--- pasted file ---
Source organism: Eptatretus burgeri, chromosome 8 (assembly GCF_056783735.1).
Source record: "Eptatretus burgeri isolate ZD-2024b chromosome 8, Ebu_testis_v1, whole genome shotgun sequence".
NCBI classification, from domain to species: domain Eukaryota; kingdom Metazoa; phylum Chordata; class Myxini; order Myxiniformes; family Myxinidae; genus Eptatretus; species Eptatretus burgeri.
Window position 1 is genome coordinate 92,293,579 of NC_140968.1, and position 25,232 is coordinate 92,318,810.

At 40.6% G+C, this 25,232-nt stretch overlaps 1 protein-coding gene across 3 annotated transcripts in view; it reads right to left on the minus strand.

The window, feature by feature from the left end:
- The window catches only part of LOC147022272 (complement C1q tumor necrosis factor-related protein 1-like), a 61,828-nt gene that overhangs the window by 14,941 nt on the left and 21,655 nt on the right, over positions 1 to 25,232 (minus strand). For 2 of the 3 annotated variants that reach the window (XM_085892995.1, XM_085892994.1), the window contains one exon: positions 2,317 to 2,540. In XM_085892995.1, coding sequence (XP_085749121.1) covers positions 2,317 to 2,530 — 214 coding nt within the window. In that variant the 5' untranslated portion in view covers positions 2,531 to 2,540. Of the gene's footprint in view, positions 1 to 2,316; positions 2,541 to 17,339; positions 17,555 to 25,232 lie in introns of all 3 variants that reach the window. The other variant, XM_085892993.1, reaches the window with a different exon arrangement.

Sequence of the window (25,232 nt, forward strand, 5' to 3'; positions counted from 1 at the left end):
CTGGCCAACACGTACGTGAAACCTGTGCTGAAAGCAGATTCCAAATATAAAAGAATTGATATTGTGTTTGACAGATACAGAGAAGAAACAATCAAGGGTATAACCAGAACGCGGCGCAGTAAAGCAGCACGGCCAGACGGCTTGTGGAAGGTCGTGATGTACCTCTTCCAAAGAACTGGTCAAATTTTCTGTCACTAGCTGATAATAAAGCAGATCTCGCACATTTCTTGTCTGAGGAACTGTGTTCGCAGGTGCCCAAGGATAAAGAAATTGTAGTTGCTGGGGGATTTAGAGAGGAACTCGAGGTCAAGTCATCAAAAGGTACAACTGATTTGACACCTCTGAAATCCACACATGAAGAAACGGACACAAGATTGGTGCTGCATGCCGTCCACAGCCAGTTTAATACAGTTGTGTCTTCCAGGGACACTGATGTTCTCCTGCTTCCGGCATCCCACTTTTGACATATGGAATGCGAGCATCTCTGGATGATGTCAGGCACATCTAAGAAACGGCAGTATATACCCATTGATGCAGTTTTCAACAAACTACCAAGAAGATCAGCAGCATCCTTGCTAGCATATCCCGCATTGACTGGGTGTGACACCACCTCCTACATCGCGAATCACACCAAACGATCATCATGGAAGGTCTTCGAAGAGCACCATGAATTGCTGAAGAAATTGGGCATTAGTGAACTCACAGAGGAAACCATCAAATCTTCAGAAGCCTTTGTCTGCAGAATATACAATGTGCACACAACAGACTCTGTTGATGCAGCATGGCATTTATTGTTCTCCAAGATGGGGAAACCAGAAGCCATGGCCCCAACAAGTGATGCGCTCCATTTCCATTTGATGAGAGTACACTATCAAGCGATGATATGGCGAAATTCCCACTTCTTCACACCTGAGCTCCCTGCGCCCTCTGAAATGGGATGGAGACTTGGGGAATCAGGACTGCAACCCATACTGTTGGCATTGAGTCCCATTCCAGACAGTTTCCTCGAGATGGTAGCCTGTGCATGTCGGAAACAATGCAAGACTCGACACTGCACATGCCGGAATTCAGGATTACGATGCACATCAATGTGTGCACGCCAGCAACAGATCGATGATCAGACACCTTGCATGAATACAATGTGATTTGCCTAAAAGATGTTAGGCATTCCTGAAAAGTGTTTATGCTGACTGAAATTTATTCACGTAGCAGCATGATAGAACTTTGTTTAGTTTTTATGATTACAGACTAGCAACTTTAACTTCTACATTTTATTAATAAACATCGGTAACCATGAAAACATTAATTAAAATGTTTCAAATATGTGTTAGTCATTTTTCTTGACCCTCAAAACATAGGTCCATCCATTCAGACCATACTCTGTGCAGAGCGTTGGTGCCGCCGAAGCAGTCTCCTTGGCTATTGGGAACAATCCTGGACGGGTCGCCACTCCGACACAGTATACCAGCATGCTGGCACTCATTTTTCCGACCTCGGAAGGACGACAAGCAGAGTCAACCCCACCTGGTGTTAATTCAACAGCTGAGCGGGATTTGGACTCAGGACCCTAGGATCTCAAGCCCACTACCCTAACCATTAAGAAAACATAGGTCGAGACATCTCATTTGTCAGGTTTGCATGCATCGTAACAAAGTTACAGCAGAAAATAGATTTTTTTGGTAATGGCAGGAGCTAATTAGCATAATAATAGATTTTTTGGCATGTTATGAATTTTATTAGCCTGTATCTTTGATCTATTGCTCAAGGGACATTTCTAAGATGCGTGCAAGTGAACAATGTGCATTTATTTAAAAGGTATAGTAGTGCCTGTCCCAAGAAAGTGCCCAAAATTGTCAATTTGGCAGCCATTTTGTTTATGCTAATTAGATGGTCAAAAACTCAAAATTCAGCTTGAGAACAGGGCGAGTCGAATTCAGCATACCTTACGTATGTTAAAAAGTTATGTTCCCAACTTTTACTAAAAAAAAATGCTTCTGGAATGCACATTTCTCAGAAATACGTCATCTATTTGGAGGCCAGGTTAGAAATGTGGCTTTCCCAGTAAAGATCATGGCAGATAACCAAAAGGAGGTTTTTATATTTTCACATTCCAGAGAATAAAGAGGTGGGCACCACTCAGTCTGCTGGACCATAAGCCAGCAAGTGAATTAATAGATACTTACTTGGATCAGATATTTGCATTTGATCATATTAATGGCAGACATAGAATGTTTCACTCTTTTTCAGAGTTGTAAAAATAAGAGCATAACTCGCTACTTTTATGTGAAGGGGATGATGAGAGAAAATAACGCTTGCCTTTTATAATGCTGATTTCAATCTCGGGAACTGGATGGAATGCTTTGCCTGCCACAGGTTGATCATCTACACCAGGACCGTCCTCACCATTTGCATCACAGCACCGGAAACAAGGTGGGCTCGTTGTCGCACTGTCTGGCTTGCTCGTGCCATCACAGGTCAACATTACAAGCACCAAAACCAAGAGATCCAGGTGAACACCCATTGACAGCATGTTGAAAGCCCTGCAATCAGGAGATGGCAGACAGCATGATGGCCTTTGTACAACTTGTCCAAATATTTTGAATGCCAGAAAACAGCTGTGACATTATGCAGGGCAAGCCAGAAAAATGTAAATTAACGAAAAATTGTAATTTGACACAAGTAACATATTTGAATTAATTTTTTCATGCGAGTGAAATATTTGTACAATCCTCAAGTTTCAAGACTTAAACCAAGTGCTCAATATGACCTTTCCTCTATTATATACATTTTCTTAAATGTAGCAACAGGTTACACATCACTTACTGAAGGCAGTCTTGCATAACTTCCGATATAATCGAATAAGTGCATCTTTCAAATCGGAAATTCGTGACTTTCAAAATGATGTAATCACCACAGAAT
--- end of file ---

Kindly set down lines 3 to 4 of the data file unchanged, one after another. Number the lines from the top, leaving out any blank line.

NCBI classification, from domain to species: domain Eukaryota; kingdom Metazoa; phylum Chordata; class Myxini; order Myxiniformes; family Myxinidae; genus Eptatretus; species Eptatretus burgeri.
Window position 1 is genome coordinate 92,293,579 of NC_140968.1, and position 25,232 is coordinate 92,318,810.